Big conferences provide excellent opportunities for brush-with-greatness stories. Sitting behind that famous agent, saying hello to a dream editor, sharing an elevator and small talk with a big-name author: these are certainly moments to remember.
Small conferences offer more than moments.
In 2009, I attended my first little gathering and ended up having a long chat with Lin Oliver, one of the two founders of the Society for Children’s Book Writers and Illustrators (SCBWI). She listened while I awkwardly described my book and then assured me I belonged. Remembering that conversation still brings tears to my eyes. It would have been a thrill just to hear her speak. At the local gathering, she changed the trajectory of my career.
The next fall, I traveled to Utah for the SCBWI conference in Salt Lake City. Not only did I have wonderful conversations with Laurent Linn, Elizabeth Law, and Royce Buckingham, but I also attended my first workshop with Terri Farley, an author I now count among my writing friends.
You’re seeing the pattern, yeah?
At bigger conferences, I’ve been thrilled to see wonderful authors across the room. At these smaller events, we talk.
Does it seem like I’m name dropping? Because it should. There may not be a surplus of big names at each conference, but the quality of time spent with each guest and the cumulative effect over time? Wow. Just wow.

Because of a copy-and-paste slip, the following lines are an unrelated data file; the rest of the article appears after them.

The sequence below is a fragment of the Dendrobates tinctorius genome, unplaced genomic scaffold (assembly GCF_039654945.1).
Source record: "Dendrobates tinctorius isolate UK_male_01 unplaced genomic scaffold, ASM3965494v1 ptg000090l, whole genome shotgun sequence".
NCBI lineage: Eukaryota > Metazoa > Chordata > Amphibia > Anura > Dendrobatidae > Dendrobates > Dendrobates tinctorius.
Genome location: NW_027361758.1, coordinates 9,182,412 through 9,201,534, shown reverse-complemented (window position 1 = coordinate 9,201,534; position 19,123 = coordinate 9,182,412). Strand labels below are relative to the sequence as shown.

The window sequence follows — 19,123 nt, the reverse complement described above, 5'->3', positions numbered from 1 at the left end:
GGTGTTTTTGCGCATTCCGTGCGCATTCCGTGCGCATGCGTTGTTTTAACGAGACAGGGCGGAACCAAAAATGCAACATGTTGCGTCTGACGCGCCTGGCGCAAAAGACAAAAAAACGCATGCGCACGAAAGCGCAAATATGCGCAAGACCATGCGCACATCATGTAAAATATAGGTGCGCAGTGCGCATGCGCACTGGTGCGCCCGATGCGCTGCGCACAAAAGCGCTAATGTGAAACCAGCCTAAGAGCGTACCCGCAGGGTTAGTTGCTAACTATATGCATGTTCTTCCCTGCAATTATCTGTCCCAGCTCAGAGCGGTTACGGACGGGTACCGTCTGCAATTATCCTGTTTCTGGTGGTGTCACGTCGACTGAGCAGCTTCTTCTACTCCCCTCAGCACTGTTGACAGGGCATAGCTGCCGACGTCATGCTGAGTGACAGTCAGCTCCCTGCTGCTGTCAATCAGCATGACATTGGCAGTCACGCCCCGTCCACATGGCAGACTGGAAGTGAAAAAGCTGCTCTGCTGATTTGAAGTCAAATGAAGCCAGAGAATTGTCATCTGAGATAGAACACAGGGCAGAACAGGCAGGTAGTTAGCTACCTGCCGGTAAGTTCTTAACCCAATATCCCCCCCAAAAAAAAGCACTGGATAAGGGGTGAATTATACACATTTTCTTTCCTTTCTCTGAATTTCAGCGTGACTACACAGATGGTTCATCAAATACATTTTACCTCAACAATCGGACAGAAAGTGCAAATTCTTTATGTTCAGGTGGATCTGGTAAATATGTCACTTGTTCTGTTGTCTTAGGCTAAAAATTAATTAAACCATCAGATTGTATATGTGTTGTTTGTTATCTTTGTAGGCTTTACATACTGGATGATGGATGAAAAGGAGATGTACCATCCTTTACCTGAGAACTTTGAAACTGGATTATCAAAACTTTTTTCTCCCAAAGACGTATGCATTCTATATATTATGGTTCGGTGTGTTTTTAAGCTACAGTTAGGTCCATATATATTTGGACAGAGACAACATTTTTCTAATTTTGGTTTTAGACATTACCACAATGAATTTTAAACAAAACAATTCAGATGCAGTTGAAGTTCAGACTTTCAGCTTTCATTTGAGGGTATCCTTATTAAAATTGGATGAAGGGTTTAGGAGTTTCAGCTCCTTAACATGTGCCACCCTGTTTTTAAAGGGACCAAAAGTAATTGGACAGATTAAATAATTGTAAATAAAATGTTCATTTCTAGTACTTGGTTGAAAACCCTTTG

Last weekend, I attended at my 4th local SCBWI conference and my teenage daughter attended her first.
We learned so much from Alane Ferguson’s workshop and from talks given by Gloria Skurzynski (Alane’s uber-talented mom) and Matthew Kirby (who looks like Alane’s son, but we’re assured the Edgar-nominated author is not). We talked with Kate Kae Myers and Sarah Tregay. We sat at a table with Kate Testerman, Amy Cook, Miriam Forster, and maybe the most important person there: Neysa Jensen, the new Regional Advisor for the Utah-Idaho Region of SCBWI. Together with Sydney Salter, Neysa has been instrumental in bringing all these iconic authors, agents, and editors within driving distance of my Idaho home.
If you write for kids or young adults, you owe it to yourself to find out what’s happening in your SCBWI region. If you write romance, find out what Romance Writers of America has to offer in your region. If you write mysteries, check out Mystery Writers of America. Whatever your genre, there’s probably a professional organization that’s right for you—and they just may have a conference coming up in your area. You should go!